A woman named Sarah Bush married a man named Daniel Johnston in 1806. They had three children but sadly, Daniel died several years later in the cholera epidemic. Despite the loss of her husband, Sarah managed to care for her three children and move forward.
In 1819 Sarah married a widower named Thomas Lincoln, who had two children of his own. The two married, and Sarah became a wonderful stepmother to Thomas’s children (a boy and girl). Sarah accepted Thomas’s children as her own.
Sarah encouraged Thomas’s son with his love of reading and helped shape him into a successful man. A man who would become the 16th president of the United States.
Unlike the headstone for Sarah Lincoln’s resting place, thousands of Americans regularly visit the memorial for President Abraham Lincoln. Yet, without the love and guidance of Sarah Lincoln, Abraham Lincoln may never have become such a monumental figure in history. The love of books she instilled in Abraham, the meals she cooked for him, the thousands of tiny acts of love and support all helped shape who Abraham became.
Sarah Lincoln connected with and contributed to something beyond herself. Namely, her children and stepchildren. Her legacy is found in the family she helped shape. Every mundane act, tiny thing, and daily chore contributed to her children’s success. All of which contributed to a profoundly meaningful life.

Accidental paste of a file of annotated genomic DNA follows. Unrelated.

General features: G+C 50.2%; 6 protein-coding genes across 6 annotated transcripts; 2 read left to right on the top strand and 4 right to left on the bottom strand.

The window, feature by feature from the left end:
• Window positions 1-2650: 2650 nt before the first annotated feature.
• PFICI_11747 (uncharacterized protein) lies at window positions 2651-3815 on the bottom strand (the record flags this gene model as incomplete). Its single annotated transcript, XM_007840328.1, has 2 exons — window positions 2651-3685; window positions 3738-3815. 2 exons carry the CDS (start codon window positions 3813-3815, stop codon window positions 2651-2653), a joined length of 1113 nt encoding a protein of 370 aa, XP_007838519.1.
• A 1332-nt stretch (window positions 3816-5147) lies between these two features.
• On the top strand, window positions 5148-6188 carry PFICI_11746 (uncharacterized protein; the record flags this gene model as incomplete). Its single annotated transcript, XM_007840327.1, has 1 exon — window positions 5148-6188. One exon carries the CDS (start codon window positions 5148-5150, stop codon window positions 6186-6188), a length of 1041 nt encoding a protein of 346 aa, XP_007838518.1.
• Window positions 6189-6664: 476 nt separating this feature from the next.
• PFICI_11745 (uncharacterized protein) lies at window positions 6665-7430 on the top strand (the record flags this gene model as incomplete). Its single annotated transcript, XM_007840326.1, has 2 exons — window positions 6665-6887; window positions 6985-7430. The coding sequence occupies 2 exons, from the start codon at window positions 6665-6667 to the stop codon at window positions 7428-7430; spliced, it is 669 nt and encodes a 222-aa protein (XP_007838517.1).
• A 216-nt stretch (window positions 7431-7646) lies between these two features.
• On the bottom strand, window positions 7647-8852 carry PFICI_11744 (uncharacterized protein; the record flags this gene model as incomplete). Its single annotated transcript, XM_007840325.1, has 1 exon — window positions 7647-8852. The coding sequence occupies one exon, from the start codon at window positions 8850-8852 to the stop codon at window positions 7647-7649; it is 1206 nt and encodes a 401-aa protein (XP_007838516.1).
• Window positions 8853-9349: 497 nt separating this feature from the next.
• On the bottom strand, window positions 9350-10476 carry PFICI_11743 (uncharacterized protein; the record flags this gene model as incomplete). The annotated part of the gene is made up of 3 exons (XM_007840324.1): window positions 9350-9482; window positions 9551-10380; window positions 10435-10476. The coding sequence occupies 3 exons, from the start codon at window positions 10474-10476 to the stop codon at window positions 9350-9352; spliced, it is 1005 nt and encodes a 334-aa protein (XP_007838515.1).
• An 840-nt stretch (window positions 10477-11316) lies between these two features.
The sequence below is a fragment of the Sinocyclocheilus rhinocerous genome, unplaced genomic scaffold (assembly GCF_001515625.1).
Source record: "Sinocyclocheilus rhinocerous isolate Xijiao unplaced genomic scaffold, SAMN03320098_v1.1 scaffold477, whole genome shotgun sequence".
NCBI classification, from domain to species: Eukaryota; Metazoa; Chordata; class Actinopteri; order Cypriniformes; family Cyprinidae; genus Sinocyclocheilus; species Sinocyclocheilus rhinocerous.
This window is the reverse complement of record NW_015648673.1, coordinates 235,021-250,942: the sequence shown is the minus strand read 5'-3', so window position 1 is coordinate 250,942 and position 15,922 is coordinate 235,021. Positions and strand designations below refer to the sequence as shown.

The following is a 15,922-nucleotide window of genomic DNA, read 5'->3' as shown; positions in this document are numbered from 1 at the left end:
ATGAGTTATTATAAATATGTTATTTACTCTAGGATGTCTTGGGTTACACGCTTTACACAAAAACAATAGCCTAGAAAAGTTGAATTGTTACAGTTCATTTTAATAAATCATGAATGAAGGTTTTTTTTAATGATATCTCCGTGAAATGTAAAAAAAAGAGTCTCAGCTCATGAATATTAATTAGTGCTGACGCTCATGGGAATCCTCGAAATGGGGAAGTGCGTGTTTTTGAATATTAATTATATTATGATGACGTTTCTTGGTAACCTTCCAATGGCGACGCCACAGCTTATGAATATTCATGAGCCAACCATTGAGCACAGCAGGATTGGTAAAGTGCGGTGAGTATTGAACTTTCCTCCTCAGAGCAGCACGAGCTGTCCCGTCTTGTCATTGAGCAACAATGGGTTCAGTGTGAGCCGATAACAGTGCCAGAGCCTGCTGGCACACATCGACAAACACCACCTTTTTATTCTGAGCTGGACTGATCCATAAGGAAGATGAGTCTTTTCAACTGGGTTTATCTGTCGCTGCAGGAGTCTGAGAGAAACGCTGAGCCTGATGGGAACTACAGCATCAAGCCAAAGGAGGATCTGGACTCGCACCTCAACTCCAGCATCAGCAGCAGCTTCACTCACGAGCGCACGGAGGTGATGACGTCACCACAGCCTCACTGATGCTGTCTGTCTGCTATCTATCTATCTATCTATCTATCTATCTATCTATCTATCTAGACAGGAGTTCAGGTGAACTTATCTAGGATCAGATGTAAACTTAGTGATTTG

Connect and Contribute
If you think that you don’t matter, take a closer look at your definition of a meaningful life. Maybe you’re stacking yourself up against some Hollywood star, supermodel, technology billionaire, or even a wealthy neighbor. If so, you’re using the wrong measurements.
A meaningful life (which can also be an entirely satisfying life) does not require wealth, fame, or physical beauty. Don’t pay attention to TV, the gossip magazines, or social media glitterati.
All you have to do is connect and contribute to something beyond yourself. It could be the parenting of your children or the growth and development of your writing or artwork. Perhaps you minister to the homeless, improve the environment, or shape young minds in the classroom.
The Eleanor Rigbys and Father McKenzies of the world may feel lonely at times, but their lives are meaningful, just as your life is meaningful. The trick is to not get too caught up in yourself.
The Size of Our Universe
As the author Joshua Becker has written:
“The size of our universe shrinks considerably when we place ourselves at the center. And the people who are most focused on themselves are the least satisfied in life.”
Part of the key to living a meaningful life is to help others.
It’s also important to figure out where your passion lies and then develop it. Embracing work or a creative calling that quickens your heart can become infectious. Others will become inspired by your passion. The author James Clear, in reviewing Mark Manson’s best-selling book, The Subtle Art of Not Giving a F*ck, wrote:
“Finding something important and meaningful in your life is the most productive use of your time and energy. This is true because every life has problems associated with it and finding meaning in your life will help you sustain the effort you need to overcome the particular problems you face. Thus, we can say that the key to living a good life is not giving a f*ck about more things, but rather, giving a f*ck about the things that align with your personal values.”
In the end, every life is precious. Each one of us has the ability to contribute and enjoy a meaningful life. You can positively affect the lives of other people in ways you have not imagined.
So, stop comparing yourself to beautiful, rich, or famous people. Start tapping the unique talents and qualities that you have. Embrace your passions and gifts, and use them to help the lives of others and make the world a better place.
However big, small, spectacular, or mundane, your contributions matter.
And so do you.